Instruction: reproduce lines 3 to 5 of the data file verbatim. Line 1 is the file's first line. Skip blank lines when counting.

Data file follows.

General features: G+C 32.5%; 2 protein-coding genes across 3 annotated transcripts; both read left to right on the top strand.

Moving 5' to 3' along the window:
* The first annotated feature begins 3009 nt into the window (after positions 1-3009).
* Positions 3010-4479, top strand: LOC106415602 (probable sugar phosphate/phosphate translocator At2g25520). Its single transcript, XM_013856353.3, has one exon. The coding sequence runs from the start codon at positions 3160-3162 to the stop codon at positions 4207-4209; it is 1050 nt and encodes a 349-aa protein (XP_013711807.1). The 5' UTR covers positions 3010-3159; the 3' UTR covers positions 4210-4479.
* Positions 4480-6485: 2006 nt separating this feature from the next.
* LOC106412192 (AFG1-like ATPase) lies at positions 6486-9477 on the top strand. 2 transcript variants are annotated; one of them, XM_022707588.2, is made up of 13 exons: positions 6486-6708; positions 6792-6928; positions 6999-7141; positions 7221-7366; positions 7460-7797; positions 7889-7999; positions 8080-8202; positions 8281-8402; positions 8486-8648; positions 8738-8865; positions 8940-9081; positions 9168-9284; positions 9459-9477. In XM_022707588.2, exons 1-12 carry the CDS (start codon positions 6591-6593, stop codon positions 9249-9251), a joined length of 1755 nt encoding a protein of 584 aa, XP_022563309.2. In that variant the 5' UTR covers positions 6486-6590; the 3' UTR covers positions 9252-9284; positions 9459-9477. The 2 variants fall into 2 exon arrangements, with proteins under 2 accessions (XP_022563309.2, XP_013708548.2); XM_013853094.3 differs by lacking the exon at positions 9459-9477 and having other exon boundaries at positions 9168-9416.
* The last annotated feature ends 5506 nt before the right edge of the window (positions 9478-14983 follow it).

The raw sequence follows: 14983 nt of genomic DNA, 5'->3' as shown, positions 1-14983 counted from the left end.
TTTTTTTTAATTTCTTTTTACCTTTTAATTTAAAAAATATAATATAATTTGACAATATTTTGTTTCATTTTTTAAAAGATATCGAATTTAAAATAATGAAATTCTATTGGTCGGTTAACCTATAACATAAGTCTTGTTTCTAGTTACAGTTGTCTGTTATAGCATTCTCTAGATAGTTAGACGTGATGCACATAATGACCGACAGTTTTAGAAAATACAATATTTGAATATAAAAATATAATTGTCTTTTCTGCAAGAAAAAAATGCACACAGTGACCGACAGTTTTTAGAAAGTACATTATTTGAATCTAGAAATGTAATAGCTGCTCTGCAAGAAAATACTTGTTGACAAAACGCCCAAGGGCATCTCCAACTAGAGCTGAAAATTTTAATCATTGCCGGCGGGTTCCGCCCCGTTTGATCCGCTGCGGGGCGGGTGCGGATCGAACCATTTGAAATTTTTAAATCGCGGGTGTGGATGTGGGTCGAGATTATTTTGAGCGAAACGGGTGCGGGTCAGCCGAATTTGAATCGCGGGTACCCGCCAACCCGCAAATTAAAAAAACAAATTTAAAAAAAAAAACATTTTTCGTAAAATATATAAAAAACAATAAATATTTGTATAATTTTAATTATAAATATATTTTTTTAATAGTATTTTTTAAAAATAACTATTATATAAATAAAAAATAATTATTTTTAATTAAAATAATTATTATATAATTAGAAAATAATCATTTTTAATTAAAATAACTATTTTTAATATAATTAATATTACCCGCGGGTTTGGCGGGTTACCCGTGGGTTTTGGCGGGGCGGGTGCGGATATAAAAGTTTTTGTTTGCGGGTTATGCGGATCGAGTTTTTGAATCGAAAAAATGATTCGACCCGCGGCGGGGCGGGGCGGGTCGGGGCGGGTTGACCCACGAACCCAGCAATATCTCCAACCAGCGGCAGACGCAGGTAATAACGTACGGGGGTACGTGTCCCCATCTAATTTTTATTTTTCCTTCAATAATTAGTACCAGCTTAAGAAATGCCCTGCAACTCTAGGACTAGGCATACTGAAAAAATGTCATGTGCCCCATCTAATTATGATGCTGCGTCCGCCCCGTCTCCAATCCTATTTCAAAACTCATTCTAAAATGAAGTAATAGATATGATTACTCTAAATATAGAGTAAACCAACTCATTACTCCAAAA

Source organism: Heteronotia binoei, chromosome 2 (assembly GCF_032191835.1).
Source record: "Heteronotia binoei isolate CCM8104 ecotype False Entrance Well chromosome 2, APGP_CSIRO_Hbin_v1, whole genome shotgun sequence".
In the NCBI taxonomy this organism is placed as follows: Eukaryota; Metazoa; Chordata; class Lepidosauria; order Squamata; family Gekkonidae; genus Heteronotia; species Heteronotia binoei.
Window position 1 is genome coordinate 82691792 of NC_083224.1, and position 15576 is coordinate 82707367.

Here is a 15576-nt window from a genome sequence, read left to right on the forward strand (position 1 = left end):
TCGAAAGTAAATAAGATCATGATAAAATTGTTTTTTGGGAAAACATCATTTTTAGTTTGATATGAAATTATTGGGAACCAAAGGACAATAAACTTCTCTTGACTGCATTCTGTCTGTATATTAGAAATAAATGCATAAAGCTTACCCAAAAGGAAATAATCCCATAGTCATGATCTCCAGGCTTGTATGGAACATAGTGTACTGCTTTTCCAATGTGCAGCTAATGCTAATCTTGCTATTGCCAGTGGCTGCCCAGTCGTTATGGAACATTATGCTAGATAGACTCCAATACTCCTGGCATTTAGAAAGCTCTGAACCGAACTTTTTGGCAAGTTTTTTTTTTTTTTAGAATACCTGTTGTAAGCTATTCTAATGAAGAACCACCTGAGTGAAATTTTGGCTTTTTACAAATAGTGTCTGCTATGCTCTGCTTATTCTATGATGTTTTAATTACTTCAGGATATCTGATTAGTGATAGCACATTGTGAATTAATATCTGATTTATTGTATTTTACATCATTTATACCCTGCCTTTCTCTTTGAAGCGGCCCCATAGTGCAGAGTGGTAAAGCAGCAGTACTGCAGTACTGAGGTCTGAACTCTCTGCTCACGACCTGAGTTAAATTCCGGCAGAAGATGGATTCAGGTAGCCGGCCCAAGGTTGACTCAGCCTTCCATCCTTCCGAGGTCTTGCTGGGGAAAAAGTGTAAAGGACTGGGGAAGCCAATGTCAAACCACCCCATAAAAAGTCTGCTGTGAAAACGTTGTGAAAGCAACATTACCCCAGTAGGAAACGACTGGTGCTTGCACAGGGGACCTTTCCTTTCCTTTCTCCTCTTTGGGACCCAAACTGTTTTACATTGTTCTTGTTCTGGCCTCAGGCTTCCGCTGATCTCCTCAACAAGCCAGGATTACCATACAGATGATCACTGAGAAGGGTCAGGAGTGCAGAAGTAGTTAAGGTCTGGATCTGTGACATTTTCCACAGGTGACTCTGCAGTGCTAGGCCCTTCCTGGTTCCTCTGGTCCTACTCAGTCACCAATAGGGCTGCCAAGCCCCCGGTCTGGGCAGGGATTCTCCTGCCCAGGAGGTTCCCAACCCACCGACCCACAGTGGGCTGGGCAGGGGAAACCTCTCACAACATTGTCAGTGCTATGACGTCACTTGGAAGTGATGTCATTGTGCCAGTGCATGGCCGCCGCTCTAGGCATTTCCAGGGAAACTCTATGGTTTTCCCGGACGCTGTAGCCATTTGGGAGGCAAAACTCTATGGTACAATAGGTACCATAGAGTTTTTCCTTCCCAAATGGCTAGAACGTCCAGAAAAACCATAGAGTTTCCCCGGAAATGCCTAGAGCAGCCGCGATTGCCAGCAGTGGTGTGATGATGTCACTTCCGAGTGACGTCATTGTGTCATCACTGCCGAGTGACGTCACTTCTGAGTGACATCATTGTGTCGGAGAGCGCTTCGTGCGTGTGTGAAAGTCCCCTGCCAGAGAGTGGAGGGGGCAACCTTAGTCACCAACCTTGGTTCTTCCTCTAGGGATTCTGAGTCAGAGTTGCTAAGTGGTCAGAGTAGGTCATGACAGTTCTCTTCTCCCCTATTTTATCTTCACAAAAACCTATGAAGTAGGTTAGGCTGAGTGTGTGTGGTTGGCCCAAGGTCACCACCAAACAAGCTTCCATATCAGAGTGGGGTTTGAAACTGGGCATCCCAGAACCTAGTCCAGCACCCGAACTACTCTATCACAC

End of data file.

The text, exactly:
* The first annotated feature begins 3009 nt into the window (after positions 1-3009).
* Positions 3010-4479, top strand: LOC106415602 (probable sugar phosphate/phosphate translocator At2g25520). Its single transcript, XM_013856353.3, has one exon. The coding sequence runs from the start codon at positions 3160-3162 to the stop codon at positions 4207-4209; it is 1050 nt and encodes a 349-aa protein (XP_013711807.1). The 5' UTR covers positions 3010-3159; the 3' UTR covers positions 4210-4479.
* Positions 4480-6485: 2006 nt separating this feature from the next.